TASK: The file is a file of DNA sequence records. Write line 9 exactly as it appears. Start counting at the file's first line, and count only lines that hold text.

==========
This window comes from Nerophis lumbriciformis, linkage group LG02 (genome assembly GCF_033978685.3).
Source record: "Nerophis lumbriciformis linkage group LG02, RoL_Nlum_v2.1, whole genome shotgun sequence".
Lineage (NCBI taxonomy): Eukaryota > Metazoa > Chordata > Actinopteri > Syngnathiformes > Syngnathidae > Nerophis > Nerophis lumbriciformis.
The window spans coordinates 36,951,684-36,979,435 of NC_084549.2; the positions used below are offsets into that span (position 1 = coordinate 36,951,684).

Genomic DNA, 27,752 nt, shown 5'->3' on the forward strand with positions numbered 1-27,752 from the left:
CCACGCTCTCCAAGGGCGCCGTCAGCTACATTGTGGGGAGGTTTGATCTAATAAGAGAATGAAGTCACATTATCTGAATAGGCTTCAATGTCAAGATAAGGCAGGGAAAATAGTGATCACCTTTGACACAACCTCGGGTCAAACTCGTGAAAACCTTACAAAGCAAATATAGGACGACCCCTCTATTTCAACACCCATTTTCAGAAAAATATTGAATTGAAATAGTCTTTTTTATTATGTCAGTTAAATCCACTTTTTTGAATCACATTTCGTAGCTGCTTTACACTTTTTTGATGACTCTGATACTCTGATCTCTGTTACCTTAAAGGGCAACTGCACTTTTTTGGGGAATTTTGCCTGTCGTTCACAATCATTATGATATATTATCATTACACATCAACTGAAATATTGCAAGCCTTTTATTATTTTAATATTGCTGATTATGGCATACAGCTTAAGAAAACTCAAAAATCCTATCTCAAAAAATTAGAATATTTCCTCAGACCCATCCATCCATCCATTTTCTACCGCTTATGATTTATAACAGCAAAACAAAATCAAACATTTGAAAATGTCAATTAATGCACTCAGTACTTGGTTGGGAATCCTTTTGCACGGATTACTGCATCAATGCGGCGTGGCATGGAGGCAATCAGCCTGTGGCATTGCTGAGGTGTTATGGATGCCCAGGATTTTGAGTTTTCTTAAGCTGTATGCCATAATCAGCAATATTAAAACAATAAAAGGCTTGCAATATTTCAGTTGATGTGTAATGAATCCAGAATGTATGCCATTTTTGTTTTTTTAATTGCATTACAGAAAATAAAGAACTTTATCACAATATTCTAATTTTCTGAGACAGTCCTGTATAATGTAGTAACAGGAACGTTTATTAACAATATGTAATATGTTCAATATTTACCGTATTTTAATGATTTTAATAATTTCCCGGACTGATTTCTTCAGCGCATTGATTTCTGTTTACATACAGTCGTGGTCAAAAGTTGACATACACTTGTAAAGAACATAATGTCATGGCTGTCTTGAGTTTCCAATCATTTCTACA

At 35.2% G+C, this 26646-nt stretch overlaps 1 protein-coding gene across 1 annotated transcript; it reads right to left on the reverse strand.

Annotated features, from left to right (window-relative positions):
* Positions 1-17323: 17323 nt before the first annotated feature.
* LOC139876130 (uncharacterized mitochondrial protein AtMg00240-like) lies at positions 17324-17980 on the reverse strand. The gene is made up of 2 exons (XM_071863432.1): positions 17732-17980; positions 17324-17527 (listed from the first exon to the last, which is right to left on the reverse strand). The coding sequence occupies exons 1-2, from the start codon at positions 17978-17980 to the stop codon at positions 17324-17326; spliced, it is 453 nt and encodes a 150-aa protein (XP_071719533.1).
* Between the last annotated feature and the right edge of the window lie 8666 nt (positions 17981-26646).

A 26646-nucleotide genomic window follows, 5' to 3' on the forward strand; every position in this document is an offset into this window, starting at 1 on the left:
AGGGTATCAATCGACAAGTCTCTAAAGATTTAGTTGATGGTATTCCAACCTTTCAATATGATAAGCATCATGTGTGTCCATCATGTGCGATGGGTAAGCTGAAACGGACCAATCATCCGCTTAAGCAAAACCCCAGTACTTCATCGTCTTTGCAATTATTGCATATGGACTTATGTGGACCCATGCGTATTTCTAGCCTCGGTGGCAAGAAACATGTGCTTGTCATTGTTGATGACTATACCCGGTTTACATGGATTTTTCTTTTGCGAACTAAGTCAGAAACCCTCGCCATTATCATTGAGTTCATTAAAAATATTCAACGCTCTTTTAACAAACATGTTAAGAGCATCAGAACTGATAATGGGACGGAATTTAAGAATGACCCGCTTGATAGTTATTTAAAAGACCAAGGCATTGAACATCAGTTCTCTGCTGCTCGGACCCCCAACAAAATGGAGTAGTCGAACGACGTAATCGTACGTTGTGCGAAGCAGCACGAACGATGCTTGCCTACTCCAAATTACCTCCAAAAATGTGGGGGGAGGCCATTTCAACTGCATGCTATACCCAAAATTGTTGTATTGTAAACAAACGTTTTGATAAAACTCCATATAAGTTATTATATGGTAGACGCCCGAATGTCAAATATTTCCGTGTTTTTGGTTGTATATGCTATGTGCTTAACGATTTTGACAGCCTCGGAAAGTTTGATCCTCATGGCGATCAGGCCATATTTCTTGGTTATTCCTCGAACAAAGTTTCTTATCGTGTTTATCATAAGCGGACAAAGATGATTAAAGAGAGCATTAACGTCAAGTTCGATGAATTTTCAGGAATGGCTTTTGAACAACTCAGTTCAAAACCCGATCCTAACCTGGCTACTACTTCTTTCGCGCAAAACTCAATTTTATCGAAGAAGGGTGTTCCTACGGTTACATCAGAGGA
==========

* Positions 1-17323: 17323 nt before the first annotated feature.